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1.  Multilocular peritoneal inclusion cyst mimicking an ovarian tumor: A case report 
Journal of Mid-Life Health  2015;6(1):39-40.
Peritoneal inclusion cysts are uncommon abdominopelvic cysts seen in perimenopausal women. It is often misdiagnosed clinically as an ovarian tumor due to similar presentation and mimicking findings on radiology. We describe a perimenopausal woman presenting with pelvic mass. Her clinical finding on radiology suggested an ovarian tumor; however, biopsy revealed it as peritoneal inclusion cysts. We discuss the possible ways to avoid such mistakes.
doi:10.4103/0976-7800.153648
PMCID: PMC4389384  PMID: 25861208
Mucinous cystadenoma of ovaries; perimenopausal women; peritoneal inclusion cysts
2.  Ovarian ectopic pregnancy: A 10 years’ experience and review of literature 
Background:
Primary ovarian pregnancy is one of the rarest forms of ectopic pregnancy having incidence of 1/7000-1/40,000 in live births and 0.5-3% of all ectopic gestations. Intrauterine contraceptive device (IUCD), salpingitis, infertility, and assisted reproductive techniques are the important risk factors. Approximately, 75% terminate in first trimester and are often misdiagnosed as corpus luteum haemorrhage. Preoperative diagnosis by ultrasonography (USG) in early pregnancy can help in conservative medical/ surgical management.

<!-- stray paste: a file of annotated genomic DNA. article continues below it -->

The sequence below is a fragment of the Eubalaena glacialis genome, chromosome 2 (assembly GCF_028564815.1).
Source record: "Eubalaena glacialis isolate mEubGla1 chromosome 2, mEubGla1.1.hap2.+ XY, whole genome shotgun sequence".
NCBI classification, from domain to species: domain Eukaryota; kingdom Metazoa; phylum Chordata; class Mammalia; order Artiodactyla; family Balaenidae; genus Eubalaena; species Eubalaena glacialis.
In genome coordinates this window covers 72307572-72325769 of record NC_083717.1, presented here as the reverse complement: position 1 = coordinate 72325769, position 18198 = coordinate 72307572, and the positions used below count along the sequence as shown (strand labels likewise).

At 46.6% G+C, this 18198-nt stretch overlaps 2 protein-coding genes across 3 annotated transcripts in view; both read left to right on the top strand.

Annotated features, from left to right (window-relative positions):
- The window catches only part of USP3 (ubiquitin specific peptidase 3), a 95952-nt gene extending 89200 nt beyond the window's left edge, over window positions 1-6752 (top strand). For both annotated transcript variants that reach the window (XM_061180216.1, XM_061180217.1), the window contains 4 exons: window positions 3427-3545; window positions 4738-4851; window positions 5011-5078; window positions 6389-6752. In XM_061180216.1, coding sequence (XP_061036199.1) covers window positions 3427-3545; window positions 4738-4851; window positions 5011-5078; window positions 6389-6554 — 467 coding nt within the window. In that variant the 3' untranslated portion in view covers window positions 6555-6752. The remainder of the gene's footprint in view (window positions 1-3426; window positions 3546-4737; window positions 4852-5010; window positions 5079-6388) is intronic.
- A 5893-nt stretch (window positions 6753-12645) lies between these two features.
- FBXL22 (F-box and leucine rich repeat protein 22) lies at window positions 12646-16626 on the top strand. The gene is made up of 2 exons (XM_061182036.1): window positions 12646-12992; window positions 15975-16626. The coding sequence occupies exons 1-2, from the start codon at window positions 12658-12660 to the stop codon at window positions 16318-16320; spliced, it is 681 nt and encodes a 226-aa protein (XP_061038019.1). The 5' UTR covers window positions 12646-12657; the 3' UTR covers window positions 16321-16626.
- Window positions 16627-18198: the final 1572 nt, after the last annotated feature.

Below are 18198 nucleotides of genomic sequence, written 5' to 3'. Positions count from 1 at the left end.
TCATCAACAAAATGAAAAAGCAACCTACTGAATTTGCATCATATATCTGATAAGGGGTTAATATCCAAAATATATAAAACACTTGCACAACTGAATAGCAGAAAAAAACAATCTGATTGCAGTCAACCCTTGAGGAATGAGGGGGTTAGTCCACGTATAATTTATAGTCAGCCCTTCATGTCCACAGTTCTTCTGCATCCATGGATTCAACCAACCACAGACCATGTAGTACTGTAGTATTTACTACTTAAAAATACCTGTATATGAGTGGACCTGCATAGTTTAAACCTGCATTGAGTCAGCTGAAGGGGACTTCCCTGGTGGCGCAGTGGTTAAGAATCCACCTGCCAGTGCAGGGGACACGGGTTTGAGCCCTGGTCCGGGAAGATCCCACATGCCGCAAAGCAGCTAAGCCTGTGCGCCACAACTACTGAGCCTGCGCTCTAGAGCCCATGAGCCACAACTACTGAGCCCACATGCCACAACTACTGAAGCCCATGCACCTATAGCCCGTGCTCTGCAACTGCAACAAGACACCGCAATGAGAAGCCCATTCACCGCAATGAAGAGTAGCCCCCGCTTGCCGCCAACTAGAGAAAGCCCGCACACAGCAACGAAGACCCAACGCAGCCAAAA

Objective:
The aim of the present study was to find the incidence, risk factors, role of USG in pre-operative diagnosis, feasibility of conservative management with medical method or minimal invasive surgery in developing countries like India.
Materials and Methods:
We did a retrospective cross-sectional study of ovarian pregnancies managed at Government Medical College and Hospital Chandigarh between July 2000 to July 2010. We analyzed the incidence, risk factors, clinical presentation, management of ovarian pregnancy, and reviewed the literature.
Results:
Incidence of ovarian pregnancy was 4.9% of all ectopic pregnancies (14/523). Thirteen (93%) patients presented in first trimester with acute pain abdomen and of these ten patients had bleeding per vaginum. One (7%) patient referred from peripheral hospital at term gestation with ultrasonographic diagnosis of breech presention with plecenta previa. Pre-operative diagnosis was made only in two cases (11%). All cases were managed by laparotomy. Excision of the sac with conservation of the ovary was done in eleven cases (78%) and oophorectomy was done in two cases (14%).
Conclusion:
Incidence of ovarian pregnancy is on the rise. Although ultrasonography can detect ovarian gestations in unruptured cases but cannot easily differentiate ovarian from other tubal gestation in ruptured state. Medical management is usually not feasible it most of the patients present in ruptured state. Conservative surgical approach is the management of choice.
PMCID: PMC4330663  PMID: 25709640
Ectopic pregnancy; Ovarian pregnancy; Infertility
3.  Uterine granuloma involving the myometrium: Two case reports 
Journal of Mid-Life Health  2013;4(1):60-62.